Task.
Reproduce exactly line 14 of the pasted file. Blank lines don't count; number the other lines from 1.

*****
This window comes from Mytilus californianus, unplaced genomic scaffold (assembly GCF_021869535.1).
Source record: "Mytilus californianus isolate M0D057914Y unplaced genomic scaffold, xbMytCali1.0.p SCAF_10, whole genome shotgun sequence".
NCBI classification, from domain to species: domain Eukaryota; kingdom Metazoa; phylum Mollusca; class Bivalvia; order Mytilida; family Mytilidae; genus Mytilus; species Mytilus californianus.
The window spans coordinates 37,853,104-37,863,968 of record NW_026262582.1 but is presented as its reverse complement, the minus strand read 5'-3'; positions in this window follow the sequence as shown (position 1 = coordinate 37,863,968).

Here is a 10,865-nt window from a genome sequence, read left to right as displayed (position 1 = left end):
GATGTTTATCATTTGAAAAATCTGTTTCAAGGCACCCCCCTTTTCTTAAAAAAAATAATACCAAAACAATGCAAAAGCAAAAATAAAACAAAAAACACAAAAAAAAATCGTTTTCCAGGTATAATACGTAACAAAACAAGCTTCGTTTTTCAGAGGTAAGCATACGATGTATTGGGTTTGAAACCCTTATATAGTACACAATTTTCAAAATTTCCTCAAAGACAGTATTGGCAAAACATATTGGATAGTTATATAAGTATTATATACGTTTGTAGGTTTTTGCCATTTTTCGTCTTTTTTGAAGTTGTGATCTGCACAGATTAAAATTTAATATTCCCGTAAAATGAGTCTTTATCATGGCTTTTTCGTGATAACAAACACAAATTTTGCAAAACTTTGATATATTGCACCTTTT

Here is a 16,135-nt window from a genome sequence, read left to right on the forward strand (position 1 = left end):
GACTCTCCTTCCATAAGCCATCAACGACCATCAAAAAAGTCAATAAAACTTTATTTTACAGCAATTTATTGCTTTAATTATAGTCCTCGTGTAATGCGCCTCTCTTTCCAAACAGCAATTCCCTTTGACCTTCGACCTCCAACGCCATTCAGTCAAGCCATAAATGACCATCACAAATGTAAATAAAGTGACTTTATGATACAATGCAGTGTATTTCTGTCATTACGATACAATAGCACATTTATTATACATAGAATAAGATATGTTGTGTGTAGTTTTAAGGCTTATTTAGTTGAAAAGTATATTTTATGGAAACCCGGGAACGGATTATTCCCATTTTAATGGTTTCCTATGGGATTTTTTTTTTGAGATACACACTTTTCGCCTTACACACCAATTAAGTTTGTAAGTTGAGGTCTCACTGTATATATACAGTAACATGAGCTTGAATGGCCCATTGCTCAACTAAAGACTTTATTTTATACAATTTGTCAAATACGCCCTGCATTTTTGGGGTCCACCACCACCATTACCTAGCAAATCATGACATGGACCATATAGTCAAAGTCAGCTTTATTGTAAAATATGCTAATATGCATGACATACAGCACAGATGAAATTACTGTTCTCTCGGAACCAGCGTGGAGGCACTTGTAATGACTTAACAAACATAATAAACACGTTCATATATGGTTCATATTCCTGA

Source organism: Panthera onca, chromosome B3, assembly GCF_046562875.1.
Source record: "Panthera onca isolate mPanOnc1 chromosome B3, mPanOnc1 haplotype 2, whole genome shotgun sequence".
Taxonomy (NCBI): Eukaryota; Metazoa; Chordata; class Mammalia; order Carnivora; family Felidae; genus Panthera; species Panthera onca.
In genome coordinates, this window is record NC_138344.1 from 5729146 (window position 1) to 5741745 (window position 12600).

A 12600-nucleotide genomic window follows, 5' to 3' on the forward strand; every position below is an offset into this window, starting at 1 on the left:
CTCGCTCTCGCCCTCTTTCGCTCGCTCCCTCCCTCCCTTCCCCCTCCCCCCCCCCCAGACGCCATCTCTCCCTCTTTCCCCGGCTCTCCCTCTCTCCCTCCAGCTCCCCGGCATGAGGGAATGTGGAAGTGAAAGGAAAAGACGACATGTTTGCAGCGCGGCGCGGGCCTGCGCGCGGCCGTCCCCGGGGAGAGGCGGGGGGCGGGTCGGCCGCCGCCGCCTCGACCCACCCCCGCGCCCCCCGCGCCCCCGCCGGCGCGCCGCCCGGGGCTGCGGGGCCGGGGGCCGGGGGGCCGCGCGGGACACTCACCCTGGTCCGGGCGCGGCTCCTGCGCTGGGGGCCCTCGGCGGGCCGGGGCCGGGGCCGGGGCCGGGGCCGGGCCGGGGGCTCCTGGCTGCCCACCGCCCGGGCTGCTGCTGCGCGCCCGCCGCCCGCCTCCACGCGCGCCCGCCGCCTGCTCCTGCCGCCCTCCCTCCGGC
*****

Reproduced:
CTCGCTCTCGCCCTCTTTCGCTCGCTCCCTCCCTCCCTTCCCCCTCCCCCCCCCCCAGACGCCATCTCTCCCTCTTTCCCCGGCTCTCCCTCTCTCCCTCCAGCTCCCCGGCATGAGGGAATGTGGAAGTGAAAGGAAAAGACGACATGTTTGCAGCGCGGCGCGGGCCTGCGCGCGGCCGTCCCCGGGGAGAGGCGGGGGGCGGGTCGGCCGCCGCCGCCTCGACCCACCCCCGCGCCCCCCGCGCCCCCGCCGGCGCGCCGCCCGGGGCTGCGGGGCCGGGGGCCGGGGGGCCGCGCGGGACACTCACCCTGGTCCGGGCGCGGCTCCTGCGCTGGGGGCCCTCGGCGGGCCGGGGCCGGGGCCGGGGCCGGGGCCGGGCCGGGGGCTCCTGGCTGCCCACCGCCCGGGCTGCTGCTGCGCGCCCGCCGCCCGCCTCCACGCGCGCCCGCCGCCTGCTCCTGCCGCCCTCCCTCCGGC